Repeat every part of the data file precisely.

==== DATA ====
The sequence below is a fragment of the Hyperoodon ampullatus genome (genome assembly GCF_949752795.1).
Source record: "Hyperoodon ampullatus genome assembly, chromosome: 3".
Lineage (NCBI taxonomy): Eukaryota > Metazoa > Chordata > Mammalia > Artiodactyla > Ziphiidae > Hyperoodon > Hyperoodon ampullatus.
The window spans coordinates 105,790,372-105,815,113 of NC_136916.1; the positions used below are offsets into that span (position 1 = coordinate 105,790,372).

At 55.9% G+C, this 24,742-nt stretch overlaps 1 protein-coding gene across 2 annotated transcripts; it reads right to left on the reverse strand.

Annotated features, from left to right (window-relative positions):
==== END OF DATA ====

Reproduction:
The sequence below is a fragment of the Hyperoodon ampullatus genome (genome assembly GCF_949752795.1).
Source record: "Hyperoodon ampullatus genome assembly, chromosome: 3".
Lineage (NCBI taxonomy): Eukaryota > Metazoa > Chordata > Mammalia > Artiodactyla > Ziphiidae > Hyperoodon > Hyperoodon ampullatus.
The window spans coordinates 105,790,372-105,815,113 of NC_136916.1; the positions used below are offsets into that span (position 1 = coordinate 105,790,372).

At 55.9% G+C, this 24,742-nt stretch overlaps 1 protein-coding gene across 2 annotated transcripts; it reads right to left on the reverse strand.

Annotated features, from left to right (window-relative positions):